The invention relates to a docking device for a dirigible. The device includes a cradle member for supporting a docked dirigible, the cradle securing the dirigible while docked and having structural components to support the dirigible in a horizontal position. The cradle is rotatably mounted to allow the docked dirigible and cradle to rotate around a pivot point to align the dirigible with the prevailing wind direction.
As mentioned above, there are many problems associated in docking a dirigible to be used in transporting natural gas. The size of the aircraft would present considerable problems in the wind when docked on the ground for loading or storage. This invention overcomes the problems of high wind forces because the docking device is rotatably mounted around a central point. This allows the docked dirigible to freely weathervane in the wind so as to minimize its wind profile and corresponding wind forces. Such a docking device would provide an earthbound haven in a storm that would expose the dirigible to minimal wind damage.
Other features and advantages of the present invention will be set forth in or apparent from the detailed description of preferred embodiments of the invention found hereinbelow.
FIG. 1 is a perspective view of the docking device as seen looking down from above.
FIG. 2 is a side elevational view of the docking device with a dirigible docked in place.
FIG. 3 is a front elevational view of the docking device with a dirigible docked in place.
The embodiment of the invention chosen for purposes of illustration is seen in FIG. 1. The docking is denoted as 100. The docking device 100 has two horizontal, and at least generally parallel dirigible support members 110. These support members 110 are positioned to be received by mating straight docking support structures 11 on the dirigible 10 as seen in FIGS. 2 and 3.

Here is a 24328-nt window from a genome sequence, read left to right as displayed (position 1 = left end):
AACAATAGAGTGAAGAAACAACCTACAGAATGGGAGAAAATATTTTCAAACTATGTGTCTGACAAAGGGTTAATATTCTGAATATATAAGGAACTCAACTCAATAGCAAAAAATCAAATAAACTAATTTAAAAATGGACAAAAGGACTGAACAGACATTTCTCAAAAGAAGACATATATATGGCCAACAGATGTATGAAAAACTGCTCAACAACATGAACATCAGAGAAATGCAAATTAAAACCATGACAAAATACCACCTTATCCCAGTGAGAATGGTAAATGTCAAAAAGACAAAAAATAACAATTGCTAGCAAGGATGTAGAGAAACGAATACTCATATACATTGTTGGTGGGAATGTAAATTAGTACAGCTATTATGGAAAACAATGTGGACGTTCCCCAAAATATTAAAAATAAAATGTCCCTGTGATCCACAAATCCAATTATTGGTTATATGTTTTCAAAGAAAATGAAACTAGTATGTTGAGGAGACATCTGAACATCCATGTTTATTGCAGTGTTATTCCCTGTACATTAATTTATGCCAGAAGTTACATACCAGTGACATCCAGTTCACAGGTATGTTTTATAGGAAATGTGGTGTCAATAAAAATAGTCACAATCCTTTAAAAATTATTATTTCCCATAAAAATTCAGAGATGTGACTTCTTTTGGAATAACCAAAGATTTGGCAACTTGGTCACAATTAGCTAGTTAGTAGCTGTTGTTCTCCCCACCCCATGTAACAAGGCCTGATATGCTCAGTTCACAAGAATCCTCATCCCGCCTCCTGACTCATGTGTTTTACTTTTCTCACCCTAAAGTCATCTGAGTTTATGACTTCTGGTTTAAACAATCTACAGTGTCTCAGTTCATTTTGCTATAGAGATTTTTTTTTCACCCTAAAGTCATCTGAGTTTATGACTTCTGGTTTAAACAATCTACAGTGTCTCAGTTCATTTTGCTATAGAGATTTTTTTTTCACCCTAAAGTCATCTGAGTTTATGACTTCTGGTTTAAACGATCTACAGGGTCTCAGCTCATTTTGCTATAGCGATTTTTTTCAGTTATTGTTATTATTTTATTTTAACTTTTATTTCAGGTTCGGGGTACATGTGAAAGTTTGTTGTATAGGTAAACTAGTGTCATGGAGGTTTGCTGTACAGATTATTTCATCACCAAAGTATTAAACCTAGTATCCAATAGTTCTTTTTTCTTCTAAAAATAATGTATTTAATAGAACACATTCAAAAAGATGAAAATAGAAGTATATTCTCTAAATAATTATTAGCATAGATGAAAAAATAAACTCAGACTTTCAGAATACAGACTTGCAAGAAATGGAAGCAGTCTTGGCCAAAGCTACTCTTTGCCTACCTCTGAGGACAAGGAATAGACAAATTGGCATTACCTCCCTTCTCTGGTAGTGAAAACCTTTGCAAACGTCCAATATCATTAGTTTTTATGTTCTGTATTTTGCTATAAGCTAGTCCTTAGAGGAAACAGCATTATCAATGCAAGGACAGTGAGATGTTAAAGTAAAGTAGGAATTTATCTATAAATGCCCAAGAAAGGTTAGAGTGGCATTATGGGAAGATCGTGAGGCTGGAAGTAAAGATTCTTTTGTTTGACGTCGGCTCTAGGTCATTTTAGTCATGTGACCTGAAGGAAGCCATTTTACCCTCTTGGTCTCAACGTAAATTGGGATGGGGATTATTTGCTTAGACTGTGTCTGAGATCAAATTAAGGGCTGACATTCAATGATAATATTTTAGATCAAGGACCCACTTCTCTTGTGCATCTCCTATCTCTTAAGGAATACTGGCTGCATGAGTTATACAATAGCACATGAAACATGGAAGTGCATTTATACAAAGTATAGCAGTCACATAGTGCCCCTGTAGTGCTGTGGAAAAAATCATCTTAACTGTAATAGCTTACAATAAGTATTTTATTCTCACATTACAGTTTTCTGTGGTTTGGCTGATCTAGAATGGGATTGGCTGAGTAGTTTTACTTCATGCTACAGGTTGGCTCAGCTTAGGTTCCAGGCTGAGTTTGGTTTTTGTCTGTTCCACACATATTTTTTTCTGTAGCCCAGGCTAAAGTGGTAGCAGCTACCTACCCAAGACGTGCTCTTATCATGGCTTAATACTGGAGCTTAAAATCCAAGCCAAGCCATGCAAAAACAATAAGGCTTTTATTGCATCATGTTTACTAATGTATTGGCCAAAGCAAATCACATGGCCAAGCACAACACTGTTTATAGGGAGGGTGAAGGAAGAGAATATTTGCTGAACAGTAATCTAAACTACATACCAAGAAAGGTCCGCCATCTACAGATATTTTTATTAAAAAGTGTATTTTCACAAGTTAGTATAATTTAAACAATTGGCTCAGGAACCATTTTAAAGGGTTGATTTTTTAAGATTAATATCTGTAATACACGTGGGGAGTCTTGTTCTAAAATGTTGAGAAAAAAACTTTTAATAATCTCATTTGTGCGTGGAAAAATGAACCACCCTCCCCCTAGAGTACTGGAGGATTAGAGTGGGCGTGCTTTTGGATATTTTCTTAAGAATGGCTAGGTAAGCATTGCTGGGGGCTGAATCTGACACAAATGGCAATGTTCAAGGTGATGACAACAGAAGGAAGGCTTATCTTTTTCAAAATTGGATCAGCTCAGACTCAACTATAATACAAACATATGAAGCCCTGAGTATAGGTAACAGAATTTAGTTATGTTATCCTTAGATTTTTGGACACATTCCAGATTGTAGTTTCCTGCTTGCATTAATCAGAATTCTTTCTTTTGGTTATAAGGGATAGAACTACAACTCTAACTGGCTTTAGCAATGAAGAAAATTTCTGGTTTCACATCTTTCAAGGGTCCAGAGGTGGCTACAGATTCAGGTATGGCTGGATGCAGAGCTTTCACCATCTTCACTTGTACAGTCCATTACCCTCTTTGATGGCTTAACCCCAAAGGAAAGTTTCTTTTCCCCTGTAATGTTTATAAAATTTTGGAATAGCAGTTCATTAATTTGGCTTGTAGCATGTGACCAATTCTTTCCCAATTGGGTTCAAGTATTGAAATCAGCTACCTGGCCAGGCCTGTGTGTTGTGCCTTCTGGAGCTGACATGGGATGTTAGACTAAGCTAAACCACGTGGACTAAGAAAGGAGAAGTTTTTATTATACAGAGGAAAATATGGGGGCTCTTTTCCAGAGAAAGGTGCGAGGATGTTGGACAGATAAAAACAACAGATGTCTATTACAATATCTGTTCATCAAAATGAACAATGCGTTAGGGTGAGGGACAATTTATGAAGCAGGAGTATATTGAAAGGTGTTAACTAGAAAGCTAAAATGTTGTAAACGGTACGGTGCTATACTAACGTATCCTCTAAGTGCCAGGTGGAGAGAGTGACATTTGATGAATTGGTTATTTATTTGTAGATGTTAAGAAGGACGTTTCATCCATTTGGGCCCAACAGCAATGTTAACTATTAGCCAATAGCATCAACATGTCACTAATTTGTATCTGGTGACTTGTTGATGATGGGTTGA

The docking device 100 must accomodate a docked dirigible 10 having a substantially transverse circular cross section as seen in FIG. 3. Docking cradle 100 docks and secures dirigible 10. Dirigible 10 has an elongated body with a transverse circular cross section, as seen in FIGS. 2-3 and transports a cargo of natural gas. The dirigible 10 has horizontal, parallel docking structures 11 symmetrically located on the outside surface of the dirigible in a horizontal plane below the central longitudinal axis of the dirigible. A gas unloading-loading main 12 protrudes from the bottom surface of the dirigible at its lowermost point intermediate the ends of the dirigible and has a gas coupling 12A on its end. For further details on the dirigible 10, see copending application Ser. No. 545,319 filed Jan. 29, 1975 herein incorporated by reference.
Dirigible support means 110 on cradle 100 are positioned to be received by mating horizontal, straight, and parallel docking structures 11 on the dirigible 10 as seen in FIGS. 2 and 3. While the embodiment chosen for the purposes of illustration has two parallel supporting means, the invention encompasses any support means that will maintain the dirigible 10 in a substantially horizontal plane.